The resource theory of informational nonequilibrium in thermodynamics
We review recent work on the foundations of thermodynamics in the light of quantum information theory. We adopt a resource-theoretic perspective, wherein thermodynamics is formulated as a theory of what agents can achieve under a particular restriction, namely, that the only state preparations and transformations that they can implement for free are those that are thermal at some fixed temperature. States that are out of thermal equilibrium are the resources. We consider the special case of this theory wherein all systems have trivial Hamiltonians (that is, all of their energy levels are degenerate). In this case, the only free operations are those that add noise to the system (or implement a reversible evolution) and the only nonequilibrium states are states of informational nonequilibrium, that is, states that deviate from the maximally mixed state. The degree of this deviation we call the state’s nonuniformity; it is the resource of interest here, the fuel that is consumed, for instance, in an erasure operation. We consider the different types of state conversion: exact and approximate, single-shot and asymptotic, catalytic and noncatalytic. In each case, we present the necessary and sufficient conditions for the conversion to be possible for any pair of states, emphasizing a geometrical representation of the conditions in terms of Lorenz curves. We also review the problem of quantifying the nonuniformity of a state, in particular through the use of generalized entropies, and that of quantifying the gap between the nonuniformity one must expend to achieve a single-shot state preparation or state conversion and the nonuniformity one can extract in the reverse operation. Quantum state conversion problems in this resource theory can be shown to be always reducible to their classical counterparts, so that there are no inherently quantum-mechanical features arising in such problems. This body of work also demonstrates that the standard formulation of the second law of thermodynamics is inadequate as a criterion for deciding whether or not a given state transition is possible.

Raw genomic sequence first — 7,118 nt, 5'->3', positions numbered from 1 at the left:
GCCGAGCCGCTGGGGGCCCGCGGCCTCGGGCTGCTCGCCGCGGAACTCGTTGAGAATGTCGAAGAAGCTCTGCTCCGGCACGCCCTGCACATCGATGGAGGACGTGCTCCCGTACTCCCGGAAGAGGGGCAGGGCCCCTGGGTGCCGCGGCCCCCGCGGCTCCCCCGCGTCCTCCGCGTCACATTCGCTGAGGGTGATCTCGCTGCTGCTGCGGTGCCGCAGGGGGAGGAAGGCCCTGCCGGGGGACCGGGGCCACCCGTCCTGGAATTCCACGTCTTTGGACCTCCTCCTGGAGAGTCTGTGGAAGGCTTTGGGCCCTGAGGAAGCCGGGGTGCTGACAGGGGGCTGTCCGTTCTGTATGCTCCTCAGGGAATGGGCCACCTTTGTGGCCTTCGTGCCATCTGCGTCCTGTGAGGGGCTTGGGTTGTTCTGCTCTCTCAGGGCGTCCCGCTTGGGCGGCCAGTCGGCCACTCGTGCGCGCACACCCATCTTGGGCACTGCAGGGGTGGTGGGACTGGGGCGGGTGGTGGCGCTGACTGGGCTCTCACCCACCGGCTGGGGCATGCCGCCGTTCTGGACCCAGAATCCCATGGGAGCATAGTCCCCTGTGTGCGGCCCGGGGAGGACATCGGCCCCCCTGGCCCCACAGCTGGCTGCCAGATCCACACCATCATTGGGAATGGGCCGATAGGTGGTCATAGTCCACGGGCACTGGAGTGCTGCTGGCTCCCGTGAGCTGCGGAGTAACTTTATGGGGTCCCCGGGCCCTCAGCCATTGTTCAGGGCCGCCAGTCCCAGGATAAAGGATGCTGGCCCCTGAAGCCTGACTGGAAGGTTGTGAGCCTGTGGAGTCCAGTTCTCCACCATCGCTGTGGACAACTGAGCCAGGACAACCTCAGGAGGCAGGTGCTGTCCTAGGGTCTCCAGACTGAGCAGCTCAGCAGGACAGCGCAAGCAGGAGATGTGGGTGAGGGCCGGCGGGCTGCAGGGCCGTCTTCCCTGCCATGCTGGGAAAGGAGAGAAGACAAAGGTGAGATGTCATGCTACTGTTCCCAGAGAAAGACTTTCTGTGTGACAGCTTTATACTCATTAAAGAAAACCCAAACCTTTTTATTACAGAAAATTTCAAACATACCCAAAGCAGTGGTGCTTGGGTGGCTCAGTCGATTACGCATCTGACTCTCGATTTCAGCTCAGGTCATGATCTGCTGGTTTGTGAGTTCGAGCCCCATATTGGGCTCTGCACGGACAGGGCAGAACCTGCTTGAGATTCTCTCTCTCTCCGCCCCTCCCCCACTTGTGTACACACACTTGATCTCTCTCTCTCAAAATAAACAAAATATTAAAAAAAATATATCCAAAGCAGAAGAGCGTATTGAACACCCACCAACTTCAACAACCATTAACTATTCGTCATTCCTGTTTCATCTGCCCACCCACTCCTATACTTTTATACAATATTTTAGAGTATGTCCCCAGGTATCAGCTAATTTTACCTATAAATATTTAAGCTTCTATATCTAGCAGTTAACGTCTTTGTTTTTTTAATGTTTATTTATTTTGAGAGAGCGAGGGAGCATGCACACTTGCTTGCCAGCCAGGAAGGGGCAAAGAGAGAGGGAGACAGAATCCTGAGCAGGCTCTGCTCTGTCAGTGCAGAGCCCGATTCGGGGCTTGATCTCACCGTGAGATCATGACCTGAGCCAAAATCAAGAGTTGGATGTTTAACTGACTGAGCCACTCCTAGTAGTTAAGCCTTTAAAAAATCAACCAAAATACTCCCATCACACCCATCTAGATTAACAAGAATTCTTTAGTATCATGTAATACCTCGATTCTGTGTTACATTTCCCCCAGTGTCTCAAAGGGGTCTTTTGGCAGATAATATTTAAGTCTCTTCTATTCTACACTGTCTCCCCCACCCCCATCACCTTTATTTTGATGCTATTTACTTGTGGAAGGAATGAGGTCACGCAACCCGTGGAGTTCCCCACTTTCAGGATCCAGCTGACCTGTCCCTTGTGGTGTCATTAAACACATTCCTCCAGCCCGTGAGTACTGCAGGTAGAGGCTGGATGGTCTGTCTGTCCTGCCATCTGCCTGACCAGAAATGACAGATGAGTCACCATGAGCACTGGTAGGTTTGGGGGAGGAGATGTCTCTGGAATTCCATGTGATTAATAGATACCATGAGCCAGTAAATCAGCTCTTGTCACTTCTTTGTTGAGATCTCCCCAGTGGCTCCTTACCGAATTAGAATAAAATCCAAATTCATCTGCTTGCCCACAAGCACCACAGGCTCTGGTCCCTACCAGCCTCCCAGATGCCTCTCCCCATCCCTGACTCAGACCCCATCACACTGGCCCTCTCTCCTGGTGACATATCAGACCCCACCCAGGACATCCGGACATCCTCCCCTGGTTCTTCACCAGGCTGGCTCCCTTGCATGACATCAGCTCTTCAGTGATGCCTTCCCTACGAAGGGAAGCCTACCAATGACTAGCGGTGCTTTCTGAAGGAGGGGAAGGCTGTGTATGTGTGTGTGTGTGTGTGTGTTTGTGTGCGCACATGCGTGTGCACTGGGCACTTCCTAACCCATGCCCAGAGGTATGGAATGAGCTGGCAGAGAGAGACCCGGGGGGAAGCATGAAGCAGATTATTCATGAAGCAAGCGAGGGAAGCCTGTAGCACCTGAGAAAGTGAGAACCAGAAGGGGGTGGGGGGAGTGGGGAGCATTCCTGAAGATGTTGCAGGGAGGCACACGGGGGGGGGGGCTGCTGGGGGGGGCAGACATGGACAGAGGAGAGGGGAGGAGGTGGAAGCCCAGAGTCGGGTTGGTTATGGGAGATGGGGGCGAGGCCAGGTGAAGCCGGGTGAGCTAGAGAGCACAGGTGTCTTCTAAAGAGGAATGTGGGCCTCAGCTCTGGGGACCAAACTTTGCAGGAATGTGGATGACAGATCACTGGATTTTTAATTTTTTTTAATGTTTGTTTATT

- I Introduction
- II Preliminaries
- III Quasi-order of states under noisy operations
IV Nonuniformity monotones
- IV.1 Nonuniformity monotones built from convex functions on the reals
- IV.2 Nonuniformity monotones arising from the geometry of the Lorenz curve
- IV.3 Nonuniformity monotones from other Schur-convex functions
V Exact state conversion
- V.1 A standard form of nonuniformity: sharp states
- V.2 Nonuniformity of formation and distillable nonuniformity
- V.3 Nonuniformity cost and yield of state conversion
- V.4 Catalysis
- V.5 Inadequacy of the second law as a criterion for state conversion
- VI Approximate state conversion
- VII Conclusions
- VIII Acknowledgements
- A Proofs
- B Strong noisy-trumping and Rényi nonuniformities
- C Approximate distillation
A resource theory is defined by identifying a set of experimental operations that are considered free, that is, a set which can be used without limit, while the rest are considered expensive and are thus treated as resources Coecke et al. (2014). A quantum resource theory is defined by identifying a set of free operations within the set of all quantum operations. For instance, the restriction to local quantum operations and classical communication defines the resource theory of entanglement Horodecki et al. (2009), the restriction to symmetric quantum operations defines the resource theory of asymmetry Gour and Spekkens (2008); Marvian and Spekkens (2013); Bartlett et al. (2007), and the restriction to stabilizer operations defines a theory of quantum computational resources Veitch et al. (2014).
The resource theory that is the subject of this article is defined by the following set of free quantum operations:
one can implement any unitary on a system,
one can prepare any system in the uniform quantum state (i.e., the completely mixed state),
one can take a partial trace over any subsystem of a system.